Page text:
Just who do you think has been doing it all?!
Time For Intervention
After my breakdown at church, My bishop called me into his office to talk. I explained how things were going at home. How “we” and become “me” and how overwhelmed and frustrated I was feeling. He offered to come talk to us all together.
When the bishop came to the house, the first thing my mother said was, “It’s just [Ox] being dramatic. It’s not as bad as she thinks.” I felt like she had just stabbed me in the back. I had been killing myself trying to keep things going. Bishop sat down and made assignments to divide what needed to be done more evenly. He asked if I was okay with it. My response: “If they do what they say they will.” Not the response he was looking for.
Mom’s Being Unrealistic
My mother was angry and felt insulted. Who did the Bishop think he was to come into her home and make assignments like that. She understood he was just trying to help but he had not even talked to her.
It took me two weeks to help my mother understand. She just knew that I was being overly sensitive and dramatic. If it was her she’d have done it. She always had. Apparently she was stronger and better than me. I just felt sad and hurt.
I let my mother stew on it for a few days. I didn’t even go up before bed for “our time.” Finally I went up and we talked. I had to ask my mom some hard questions.
- If she couldn’t even do the few things she had volunteered to do, how could she expect to carry the whole load? After some reality conversation she had to admit that she could not at this time in her life.
- Had she had time to grieve and rest without extra demands on her? Mom admitted that she had. “I did that,” I told her. She admitted that I had made that possible.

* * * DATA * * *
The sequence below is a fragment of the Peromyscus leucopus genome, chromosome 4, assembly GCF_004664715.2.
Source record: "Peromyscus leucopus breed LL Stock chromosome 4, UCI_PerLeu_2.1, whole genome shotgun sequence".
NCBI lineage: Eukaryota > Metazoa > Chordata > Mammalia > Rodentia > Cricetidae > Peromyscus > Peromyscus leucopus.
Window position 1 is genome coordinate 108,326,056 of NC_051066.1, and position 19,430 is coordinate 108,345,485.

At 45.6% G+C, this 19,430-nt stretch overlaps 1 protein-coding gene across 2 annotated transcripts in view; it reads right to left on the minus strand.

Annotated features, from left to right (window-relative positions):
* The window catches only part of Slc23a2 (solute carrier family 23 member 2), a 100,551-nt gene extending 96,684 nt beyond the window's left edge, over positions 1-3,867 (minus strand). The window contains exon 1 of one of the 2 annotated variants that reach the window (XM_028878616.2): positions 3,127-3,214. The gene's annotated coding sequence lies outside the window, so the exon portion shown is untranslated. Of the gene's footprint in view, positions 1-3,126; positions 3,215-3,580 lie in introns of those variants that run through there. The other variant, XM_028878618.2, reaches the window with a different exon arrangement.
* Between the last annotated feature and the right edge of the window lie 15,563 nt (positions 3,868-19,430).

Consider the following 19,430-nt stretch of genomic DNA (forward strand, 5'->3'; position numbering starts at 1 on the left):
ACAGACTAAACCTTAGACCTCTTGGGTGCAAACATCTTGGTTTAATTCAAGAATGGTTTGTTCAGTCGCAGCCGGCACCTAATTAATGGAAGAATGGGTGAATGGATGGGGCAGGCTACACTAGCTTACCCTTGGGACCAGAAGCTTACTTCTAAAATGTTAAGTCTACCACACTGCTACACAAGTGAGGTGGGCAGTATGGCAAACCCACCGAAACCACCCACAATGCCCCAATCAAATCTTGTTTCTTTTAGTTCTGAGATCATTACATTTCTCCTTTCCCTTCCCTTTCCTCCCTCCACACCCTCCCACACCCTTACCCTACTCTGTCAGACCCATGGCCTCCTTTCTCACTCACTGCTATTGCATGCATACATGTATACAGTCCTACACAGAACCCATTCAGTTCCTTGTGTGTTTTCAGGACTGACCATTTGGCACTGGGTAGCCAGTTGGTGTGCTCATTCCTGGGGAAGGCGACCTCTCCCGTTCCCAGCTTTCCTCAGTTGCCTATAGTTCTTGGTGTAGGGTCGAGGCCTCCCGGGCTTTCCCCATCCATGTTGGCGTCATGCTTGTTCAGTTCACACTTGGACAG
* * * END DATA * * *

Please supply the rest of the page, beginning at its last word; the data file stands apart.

- Had my sister had 3 months to grieve and rest? Yes, she had. Again, “I did that.” Again my mother admitted that I had provided that opportunity for my sister.
Reality Checks Are Often Unpleasant
After these questions were answered my mother and I were able to really talk about why I felt the way I did. I had to point out some very unpleasant things that she didn’t want to acknowledge, but did in the end.
She had lied to me for the first time in my life. Mom, “No!” Me, “Yes. When you say one thing and do another it is the same as a lie.” She had taught me that. That was a hard pill for her to swallow. We then talked about how the extra things I was doing that were supposed to have been a trade with my sister and that it had been “conveniently” ignored.
Mom said that if it was too much I shouldn’t have done it. I laughed and said, sarcastically, “Yeah, right.” I then told her about all the complaining that she and my sister had been doing. How it had gotten so bad and I had gotten so frustrated with things not getting done that I had done as many as I could. The end result was what we were now dealing with.
All I Had Needed Was Help
All I had asked for was help. Help in any form. Cooking, dusting, vacuuming, sweeping, etc. Things that would not have been taxing on my sister and her poor health. Also, she was not the only one who was overly tired, grieving and physically ill. Now, it was too little and almost too late.
What I Didn’t Say
This is something I wondered by couldn’t bring myself to ask my mother and I don’t know if I ever will. (Thank goodness she doesn’t read this.) Why were you willing to sacrifice me for my sister? She may not have seen it that way, but that is definitely how it felt. I was just as tired, grieving just as much and was having stress related health issues too. I also had a 12-year-old daughter to help through the grieving process. My therapist was wanting to put me in the hospital.